7 Tips for Great Parent-Teacher Conferences

It’s early fall, and in most school districts, that means parent-teacher conferences are on tap. Little about educationKeep calm fills a parent with trepidation like parent-teacher conferences. Conferences are a stressful time for everyone; teachers, administrators, parents, and students.

Do you want to minimize the stress, and maximize the good efforts of everyone involved with conferences? Of course you do.

Herewith, seven tips for successful conferences.

1) Check out the clubs and activities. Theater, robotics, sports, music, chess – good schools have dozens of activities, and in most schools, the clubs have tables on conference night. If your kid seems to lack friends, or complains of boredom, a club that interests him/her might be the ticket to your child’s school success. Put in your child in with the right group of kids, with proper supervision, and let good peer pressure do the rest.

2) Have a plan and a map. Time is limited on conference night. Many large school buildings now seem to require a GPS app for proper navigation. To make efficient use of your evening, scout out which classrooms are nearest each other. You’ll also find backlogs at some classrooms. Have a Plan B so that you don’t sit outside a classroom door for 30 minutes whilst you wait to speak with a teacher.

3) Shake hands with the administrators. You need to know these people. Teachers are on the frontlines of education, that is true, but administrators steer the ship. Teachers teach under the direction of admins. If you have a handle on the admins’ point of view, you now have a handle on how the school is run. In addition, if your child has issues that need to be addressed, it is true that the buck stops on the admins desk. You are far more likely to be viewed positively if you’ve made a connection before a crisis.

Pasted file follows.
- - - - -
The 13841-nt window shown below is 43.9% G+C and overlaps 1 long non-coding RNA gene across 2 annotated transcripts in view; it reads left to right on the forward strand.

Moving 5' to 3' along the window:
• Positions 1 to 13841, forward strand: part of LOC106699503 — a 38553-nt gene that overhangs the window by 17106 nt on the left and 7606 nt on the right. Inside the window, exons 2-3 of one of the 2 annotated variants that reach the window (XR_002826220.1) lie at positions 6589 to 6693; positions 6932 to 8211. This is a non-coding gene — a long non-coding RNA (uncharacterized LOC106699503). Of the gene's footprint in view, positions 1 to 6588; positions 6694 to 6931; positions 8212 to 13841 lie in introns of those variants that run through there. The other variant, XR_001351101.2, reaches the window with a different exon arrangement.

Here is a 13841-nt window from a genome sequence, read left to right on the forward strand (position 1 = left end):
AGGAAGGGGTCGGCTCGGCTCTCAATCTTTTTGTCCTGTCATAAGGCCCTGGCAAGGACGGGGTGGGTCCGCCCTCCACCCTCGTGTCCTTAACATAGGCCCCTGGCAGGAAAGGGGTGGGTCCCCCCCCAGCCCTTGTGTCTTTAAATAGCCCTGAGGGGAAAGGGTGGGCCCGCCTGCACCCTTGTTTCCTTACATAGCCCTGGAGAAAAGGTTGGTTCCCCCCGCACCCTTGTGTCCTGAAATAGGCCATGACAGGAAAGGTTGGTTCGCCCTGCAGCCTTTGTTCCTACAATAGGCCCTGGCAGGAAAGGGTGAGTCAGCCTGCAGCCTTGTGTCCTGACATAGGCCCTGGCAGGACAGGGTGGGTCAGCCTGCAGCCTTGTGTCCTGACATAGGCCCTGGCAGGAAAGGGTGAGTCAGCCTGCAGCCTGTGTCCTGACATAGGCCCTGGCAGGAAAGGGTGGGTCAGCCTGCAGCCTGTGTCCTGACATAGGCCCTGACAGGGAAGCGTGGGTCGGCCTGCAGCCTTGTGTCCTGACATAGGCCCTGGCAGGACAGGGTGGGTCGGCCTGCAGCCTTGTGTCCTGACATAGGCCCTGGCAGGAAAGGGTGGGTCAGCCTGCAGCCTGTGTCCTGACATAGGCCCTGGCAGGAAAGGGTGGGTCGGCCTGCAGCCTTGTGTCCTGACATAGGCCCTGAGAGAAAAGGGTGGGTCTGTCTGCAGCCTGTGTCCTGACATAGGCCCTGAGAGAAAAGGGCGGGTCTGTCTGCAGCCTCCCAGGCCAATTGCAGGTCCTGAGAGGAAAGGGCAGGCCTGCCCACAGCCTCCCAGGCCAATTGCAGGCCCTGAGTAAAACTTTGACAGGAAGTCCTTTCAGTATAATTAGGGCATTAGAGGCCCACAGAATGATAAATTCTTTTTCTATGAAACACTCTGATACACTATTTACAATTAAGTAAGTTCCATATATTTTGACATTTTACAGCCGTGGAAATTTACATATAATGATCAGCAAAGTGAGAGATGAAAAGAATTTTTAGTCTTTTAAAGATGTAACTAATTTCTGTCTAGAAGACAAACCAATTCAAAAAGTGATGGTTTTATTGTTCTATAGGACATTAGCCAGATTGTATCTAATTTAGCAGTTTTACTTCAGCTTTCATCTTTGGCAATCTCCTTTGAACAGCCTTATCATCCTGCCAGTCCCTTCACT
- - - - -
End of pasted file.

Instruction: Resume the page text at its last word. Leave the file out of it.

4) Make an appointment for a meeting if you have a serious concern. Conferences are not the time to have a serious 30 minute conversation about your child. Not only is that rude, it is not useful. If your child has a serious issue that needs to be addressed, it is far better for all, and far more private, to have that meeting before or after school.

5) Don’t bring the kids. Please, do not bring your child to conferences. As a teacher, I do not want to see you berate or cajole your child in my presence. I promise you, your child doesn’t want to be a part of those scenes. There is nothing to be gained. There are things that I may need to say to you as a parent that would be wholly contra-indicated in front of your child. There are things that you may need to bring up with me that are adult in nature and your child has no business hearing them. I speak with your child every day. We have a relationship. I promise, I do not triangulate against you with your child, but I do need to be able to work with him/her every day. Having an adult conversation with you in the presence of your child undermines our working relationship. Don’t bring the kids.

6) Follow-up. Drop a quick email to your child’s teachers. Nothing big: “Nice to meet you. Timmy and I are looking forward to a good year in your class. If you need me, please reach out. Thanks for your time.” Believe it or not, conferences are a sales situation, and both parent and teacher want to make a good first impression.

7) Leave your high school issues at home. For some, high school was a great place. For some, high school was a giant, festering cesspool of distrust and anger. For most, it was a combination of the two. Whatever your high school experience, please check it at the door. Come to conferences with new eyes. Teachers are there to make the high school experience as good as possible for your kid. We need you on our side to make this happen. Parents should have the same expectations. You need us on your side to make that happen for your kid. Whether high school was a high point of your life, or it makes you still want to curl up in ball with a bottle of something, come to conferences with an open mind and say hello.

We’re all in this together. I’m rooting for you, rooting hard.


The Beginning
About David Stanley

Teacher & science guy, writer, musician, coach, skier and bike racer, I am interested… in everything; your story, food & spirits and music and everything in the natural world, spirit & sport. My son is 22 and still needs his Dad. I am 56 and so do I.
I blog on life and death, cancer and sports, kids and education at http://dstan58.blogspot.com/

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